Gynecol Oncol. 2022 Jun 6:S0090-8258(22)00330-4. doi: 10.1016/j.ygyno.2022.05.019. Online ahead of print.
OBJECTIVE: Previous studies suggest that sleeping problems are frequent after cervical cancer. However, the evidence on the use of hypnotics is sparse. We investigated if women diagnosed with cervical cancer have an increased risk of using hypnotics and identified risk factors for prolonged use.
METHODS: In this nationwide register-based cohort study, 4264 women diagnosed with cervical cancer from 1997 to 2013 and 36,632 cancer-free women were followed in registers until 2016. Prolonged use of hypnotics was defined as more than three prescriptions with no more than three months in between. Data were analysed using Cox proportional hazards regression models and multistate Markov models separately for women with localized and advanced cervical cancer.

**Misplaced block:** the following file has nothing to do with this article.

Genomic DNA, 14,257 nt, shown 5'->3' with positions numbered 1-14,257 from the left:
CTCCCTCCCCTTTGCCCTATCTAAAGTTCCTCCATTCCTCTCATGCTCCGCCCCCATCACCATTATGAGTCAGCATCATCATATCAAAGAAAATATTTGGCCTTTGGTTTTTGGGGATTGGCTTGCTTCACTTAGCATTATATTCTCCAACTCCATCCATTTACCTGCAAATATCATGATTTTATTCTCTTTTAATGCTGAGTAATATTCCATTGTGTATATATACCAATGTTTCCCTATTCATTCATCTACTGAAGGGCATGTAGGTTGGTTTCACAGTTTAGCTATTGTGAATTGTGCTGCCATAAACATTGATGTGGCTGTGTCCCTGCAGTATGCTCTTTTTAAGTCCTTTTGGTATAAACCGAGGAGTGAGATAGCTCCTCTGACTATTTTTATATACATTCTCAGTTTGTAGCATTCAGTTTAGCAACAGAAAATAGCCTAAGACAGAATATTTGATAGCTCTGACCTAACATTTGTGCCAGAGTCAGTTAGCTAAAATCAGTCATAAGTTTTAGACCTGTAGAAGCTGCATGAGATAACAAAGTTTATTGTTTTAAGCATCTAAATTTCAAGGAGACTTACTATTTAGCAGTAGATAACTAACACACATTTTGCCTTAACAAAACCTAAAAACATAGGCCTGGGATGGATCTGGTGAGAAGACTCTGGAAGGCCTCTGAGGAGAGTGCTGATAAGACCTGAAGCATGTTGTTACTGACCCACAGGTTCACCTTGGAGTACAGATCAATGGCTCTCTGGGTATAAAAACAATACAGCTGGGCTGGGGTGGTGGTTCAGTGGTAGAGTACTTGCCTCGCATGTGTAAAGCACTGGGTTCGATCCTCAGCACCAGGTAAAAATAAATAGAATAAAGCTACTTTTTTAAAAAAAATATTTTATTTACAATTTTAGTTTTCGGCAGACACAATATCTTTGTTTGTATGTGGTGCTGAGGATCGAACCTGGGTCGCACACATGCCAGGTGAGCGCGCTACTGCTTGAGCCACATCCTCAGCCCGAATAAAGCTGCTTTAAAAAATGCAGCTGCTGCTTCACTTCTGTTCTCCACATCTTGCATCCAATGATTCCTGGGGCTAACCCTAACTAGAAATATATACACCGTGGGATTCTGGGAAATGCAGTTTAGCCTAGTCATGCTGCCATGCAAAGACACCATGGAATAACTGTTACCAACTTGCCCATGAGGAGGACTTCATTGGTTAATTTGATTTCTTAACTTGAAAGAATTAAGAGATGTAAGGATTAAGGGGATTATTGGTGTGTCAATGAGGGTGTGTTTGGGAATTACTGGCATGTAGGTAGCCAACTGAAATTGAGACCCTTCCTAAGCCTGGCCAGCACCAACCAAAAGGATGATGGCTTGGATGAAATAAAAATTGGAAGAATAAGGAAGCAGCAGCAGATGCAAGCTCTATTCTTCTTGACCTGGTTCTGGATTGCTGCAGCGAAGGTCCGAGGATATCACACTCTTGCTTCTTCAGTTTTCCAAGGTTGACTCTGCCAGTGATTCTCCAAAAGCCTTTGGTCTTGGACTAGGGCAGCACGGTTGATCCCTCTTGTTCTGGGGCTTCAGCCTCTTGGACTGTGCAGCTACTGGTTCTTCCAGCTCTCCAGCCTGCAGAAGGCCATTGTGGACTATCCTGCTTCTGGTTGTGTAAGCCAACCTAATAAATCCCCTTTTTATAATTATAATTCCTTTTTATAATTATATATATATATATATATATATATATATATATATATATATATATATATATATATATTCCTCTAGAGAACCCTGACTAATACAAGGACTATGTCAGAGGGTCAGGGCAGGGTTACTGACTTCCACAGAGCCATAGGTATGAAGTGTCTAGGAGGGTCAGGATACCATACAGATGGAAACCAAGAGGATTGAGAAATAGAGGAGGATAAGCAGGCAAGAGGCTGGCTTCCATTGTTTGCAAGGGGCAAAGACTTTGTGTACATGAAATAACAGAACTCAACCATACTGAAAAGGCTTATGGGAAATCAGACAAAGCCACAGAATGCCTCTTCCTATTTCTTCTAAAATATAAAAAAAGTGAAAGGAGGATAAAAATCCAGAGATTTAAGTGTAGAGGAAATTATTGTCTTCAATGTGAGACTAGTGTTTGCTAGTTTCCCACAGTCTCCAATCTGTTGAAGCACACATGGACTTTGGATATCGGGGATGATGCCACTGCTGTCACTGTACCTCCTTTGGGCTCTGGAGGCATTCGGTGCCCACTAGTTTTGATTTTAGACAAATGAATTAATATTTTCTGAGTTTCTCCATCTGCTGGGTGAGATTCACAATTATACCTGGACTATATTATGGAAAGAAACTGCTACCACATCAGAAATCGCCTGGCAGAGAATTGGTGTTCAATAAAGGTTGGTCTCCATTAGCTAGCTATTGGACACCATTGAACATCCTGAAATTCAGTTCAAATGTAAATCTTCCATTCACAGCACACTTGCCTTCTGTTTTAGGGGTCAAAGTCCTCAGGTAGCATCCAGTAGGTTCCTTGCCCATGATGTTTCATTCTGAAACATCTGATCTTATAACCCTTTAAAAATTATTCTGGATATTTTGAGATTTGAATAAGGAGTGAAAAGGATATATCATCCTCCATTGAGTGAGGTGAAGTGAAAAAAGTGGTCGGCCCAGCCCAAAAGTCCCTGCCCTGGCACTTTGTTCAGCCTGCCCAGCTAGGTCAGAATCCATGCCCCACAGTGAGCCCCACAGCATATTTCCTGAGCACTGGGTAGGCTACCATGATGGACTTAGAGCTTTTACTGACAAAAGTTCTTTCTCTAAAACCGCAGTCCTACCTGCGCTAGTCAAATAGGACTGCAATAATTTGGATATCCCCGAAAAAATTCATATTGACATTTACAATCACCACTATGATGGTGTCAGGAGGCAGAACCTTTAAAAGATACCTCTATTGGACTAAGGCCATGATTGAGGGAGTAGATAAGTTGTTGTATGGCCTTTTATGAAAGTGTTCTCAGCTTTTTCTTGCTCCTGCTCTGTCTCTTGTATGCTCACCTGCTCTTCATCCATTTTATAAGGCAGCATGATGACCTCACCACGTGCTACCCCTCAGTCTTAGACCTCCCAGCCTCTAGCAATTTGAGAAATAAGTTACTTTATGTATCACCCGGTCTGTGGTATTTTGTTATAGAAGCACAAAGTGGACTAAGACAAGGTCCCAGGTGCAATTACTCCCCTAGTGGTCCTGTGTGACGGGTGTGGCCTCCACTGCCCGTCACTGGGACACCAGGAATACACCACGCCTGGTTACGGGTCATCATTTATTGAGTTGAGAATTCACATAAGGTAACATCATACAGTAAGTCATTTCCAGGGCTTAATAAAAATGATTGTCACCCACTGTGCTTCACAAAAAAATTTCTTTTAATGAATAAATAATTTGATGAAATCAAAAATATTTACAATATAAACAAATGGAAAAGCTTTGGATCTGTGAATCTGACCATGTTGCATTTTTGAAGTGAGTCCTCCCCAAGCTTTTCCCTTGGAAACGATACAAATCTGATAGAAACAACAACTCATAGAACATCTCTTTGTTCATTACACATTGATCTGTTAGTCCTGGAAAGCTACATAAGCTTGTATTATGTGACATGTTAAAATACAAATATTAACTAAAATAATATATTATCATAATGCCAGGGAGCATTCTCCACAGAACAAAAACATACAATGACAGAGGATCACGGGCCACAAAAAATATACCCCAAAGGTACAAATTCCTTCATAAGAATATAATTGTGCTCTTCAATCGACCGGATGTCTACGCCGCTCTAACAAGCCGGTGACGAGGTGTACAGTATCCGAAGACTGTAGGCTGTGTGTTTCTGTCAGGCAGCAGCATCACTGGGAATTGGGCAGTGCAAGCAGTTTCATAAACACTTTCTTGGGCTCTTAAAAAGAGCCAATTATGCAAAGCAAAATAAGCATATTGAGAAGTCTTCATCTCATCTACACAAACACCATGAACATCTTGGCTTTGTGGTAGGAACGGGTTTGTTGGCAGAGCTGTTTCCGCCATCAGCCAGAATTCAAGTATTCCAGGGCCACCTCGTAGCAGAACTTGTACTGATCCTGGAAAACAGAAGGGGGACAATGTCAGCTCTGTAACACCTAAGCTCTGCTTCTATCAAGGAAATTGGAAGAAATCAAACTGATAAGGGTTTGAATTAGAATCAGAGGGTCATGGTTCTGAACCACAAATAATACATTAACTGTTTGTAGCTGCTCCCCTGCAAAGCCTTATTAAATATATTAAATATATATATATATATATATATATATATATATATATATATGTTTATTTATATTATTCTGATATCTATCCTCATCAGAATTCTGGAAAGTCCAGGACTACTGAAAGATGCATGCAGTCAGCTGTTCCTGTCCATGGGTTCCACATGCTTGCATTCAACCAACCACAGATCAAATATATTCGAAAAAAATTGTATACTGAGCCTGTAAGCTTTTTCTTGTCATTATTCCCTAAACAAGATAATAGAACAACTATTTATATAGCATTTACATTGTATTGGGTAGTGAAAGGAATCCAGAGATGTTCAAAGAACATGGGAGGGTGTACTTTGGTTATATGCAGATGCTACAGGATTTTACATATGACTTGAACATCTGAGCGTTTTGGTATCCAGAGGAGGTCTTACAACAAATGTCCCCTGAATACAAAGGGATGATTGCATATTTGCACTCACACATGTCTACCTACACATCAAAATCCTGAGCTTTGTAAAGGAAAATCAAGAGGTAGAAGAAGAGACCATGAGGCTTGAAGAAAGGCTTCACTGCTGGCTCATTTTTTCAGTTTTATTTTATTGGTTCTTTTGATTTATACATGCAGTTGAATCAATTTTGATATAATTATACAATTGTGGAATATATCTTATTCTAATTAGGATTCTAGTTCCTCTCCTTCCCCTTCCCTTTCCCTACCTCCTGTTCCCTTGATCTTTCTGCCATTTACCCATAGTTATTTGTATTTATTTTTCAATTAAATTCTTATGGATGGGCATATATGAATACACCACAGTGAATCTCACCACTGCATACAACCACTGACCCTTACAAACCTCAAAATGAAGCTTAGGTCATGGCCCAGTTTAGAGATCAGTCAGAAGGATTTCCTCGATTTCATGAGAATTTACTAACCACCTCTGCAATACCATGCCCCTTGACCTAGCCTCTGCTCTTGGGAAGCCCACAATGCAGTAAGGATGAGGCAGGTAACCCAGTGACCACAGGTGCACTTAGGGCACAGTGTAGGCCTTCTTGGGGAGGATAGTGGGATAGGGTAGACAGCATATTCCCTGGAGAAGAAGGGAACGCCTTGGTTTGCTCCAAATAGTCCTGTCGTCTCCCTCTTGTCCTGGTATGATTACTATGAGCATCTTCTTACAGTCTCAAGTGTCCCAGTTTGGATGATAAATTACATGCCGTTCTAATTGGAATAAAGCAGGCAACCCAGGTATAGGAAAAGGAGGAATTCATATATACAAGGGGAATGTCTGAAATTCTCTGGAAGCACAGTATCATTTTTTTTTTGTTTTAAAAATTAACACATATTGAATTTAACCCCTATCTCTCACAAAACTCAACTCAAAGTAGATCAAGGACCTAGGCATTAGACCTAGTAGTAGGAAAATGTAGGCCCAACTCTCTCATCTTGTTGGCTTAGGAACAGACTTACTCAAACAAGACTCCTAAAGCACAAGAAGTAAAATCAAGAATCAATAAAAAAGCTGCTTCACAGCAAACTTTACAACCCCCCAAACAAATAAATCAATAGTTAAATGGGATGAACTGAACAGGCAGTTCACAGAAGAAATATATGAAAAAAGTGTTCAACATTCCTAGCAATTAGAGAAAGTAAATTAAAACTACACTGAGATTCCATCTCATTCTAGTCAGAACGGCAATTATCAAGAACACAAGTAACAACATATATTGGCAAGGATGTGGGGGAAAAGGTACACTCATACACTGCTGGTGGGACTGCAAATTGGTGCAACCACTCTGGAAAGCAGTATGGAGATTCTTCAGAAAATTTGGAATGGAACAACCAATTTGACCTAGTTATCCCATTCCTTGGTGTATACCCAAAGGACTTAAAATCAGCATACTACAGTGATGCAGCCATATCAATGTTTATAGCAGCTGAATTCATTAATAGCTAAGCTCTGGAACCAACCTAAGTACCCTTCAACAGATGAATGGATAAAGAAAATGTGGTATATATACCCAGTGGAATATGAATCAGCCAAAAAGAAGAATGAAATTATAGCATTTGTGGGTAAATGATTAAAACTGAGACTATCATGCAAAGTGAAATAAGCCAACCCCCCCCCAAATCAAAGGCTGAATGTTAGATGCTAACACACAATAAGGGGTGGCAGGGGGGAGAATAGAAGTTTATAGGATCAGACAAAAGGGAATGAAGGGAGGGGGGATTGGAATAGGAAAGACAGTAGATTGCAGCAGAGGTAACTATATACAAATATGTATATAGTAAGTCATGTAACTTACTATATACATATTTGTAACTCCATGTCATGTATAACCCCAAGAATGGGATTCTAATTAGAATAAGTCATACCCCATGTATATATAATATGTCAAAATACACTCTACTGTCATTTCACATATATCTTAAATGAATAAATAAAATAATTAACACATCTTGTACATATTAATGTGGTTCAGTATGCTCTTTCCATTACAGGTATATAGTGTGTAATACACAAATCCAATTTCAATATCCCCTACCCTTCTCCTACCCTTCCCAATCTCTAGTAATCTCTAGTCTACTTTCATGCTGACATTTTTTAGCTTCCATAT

RESULTS: The rate of first use of hypnotics was substantially increased during the first year after cervical cancer diagnosis compared to cancer-free women (HRlocalized 4.4, 95% CI 3.9-5.1; HRadvanced 8.9, 95% CI 7.5-10.6) and remained markedly increased for up to five years after diagnosis. Dependent on stage of disease and age, 1.4 to 4.7 excess women per 100 with cervical cancer were prolonged users of hypnotics compared to cancer-free women one year after diagnosis. Risk factors for prolonged use of hypnotics were higher age, short education, previous use of antidepressants or anxiolytics, and advanced disease.
CONCLUSIONS: Women diagnosed with cervical cancer are at increased risk of prolonged use of hypnotics. For the majority, treatment with hypnotics is initiated within the first year after cancer diagnosis, but the rate of first use is increased for up to five years.